Both Judaism and Islam, like all great traditions, have developed and expanded the insights of their primary sacred text. The questioner remarks that as a Muslim, he "...is a purist. I follow the Quran and ONLY the Quran." But true literalism is impossible. Were it possible, it would ensure extinction.
Literalism is impossible because any single sentence in the world, however seemingly unambiguous, will be interpreted differently by different minds. "Thou shalt not kill" (or, more properly translated, murder) seems pretty unambiguous. But does it apply to war? Can one bomb a military base knowing that civilians nearby will be killed? Is it murder to kill someone who is torturing you, but will not kill you? Is it murder to take a breathing tube from someone whose brain wave is flat but whose heart is still beating? How certain does one have to be to impose capital punishment without it being considered murder? These questions are not clearly answered by text alone.
Judaism is a tradition of interpretation. Indeed, the one group in the history of Judaism that sought to follow only the text of the Torah, called the Karaites, died out (save a small remnant) in the Middle Ages. Founded by Anan (d. about 800 CE), the Karaites tried to live by the laws of the Torah alone but even they found that it is indeed impossible to follow the Torah without some interpretation. They soon introduced the ideas of "speculation" or "analogy" because they found the Torah text inadequate to all the situations of life.
Though one may believe himself a follower of the letter of a sacred text, I suspect if I questioned any believer carefully enough, we would discover that he is enmeshed in many interpretations. It is an inevitable process of growth and life. The Torah says we should not perform "melachah" on Shabbat (Exodus 20:10, Leviticus 23:3) -- and then does not define melachah. The Rabbis had to determine based on the text and their own wisdom, what melachah meant. (They determined it to be work or other purposeful interactions with nature that were prohibited on Shabbat, such as cooking, plowing, or kindling a fire.)
In classical Jewish thought, the law is divided up into the written law (the bible, or the five books of the Torah) and the Oral Law (the Talmud and other rabbinic writings, along with the many commentaries that have sprung from rabbinic writings). There are those in the Jewish tradition who adhere to a literalistic reading of the oral law. The Talmud comments that every interpretation that a child in the study hall will develop was already revealed to Moses at Sinai. Some take this as a precise statement. For me, as for most modern Jews, this is an expression of the essential integrity of the law. Although the law has changed, grown and developed, the underlying principles and ideas endure. They take different forms as society does, but each is driven by a consciousness of God's will in the world.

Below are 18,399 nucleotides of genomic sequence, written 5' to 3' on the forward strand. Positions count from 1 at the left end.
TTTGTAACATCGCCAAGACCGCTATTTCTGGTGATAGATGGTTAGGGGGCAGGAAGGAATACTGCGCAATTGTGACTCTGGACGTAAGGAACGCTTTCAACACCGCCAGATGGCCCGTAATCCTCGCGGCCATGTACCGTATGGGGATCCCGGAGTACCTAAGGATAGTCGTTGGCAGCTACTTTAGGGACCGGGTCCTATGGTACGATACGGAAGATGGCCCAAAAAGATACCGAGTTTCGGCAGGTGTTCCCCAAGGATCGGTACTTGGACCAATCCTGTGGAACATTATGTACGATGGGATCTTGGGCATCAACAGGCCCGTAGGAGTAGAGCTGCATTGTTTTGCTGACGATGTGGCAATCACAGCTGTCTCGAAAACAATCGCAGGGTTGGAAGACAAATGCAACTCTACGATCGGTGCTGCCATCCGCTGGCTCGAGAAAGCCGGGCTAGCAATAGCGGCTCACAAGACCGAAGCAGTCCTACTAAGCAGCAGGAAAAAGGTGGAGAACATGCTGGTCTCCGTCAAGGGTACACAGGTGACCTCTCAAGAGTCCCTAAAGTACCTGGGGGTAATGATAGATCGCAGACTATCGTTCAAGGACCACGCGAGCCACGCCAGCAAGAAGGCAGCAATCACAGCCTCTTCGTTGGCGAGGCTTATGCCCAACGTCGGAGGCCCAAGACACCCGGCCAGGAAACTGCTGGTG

This idea of the law as a continuum, something that grows and changes while remaining true to the spirit of the text, is at the heart of Judaism. We are told in the Bible not to transfer a fire on Shabbat. Can one then drive a car? Turn on a light? Open a refrigerator that has a light in it, even though it won't be opened with the intention of turning on the light, but rather to get food out of it? These are not questions that can be answered without learning, sensitivity, and a fidelity to the historical growth of the law.
More than that, from my point of view, there are assumptions the Torah makes which we no longer share. The Torah is predicated on a social structure that is quite different from our own. In that social structure, slavery was accepted. (Even by slaves. In the writings of the great slave/philosopher Epictetus there is no comment on the essential immorality of slavery. In the Torah, non-Israelite slaves are clearly consigned to a miserable life.) The position of women was quite different from our own day. Knowledge of the world, both scientific and humanistic, was so radically different that to assume a static tradition is to assure morbidity. All living is growth; all growth implies change. That which does not change, dies.
All of God's gifts are given for a purpose. God gave us minds with which to reason, to imagine, to understand, to create. Dare we stultify those minds by a fruitless attempt at robotic obedience -- an attempt doomed to fail? Instead we should assume that God's word is a foundation, a launching pad, and a path; it will enable human beings to create as well, for we are partners with God in the great enterprise of sanctification.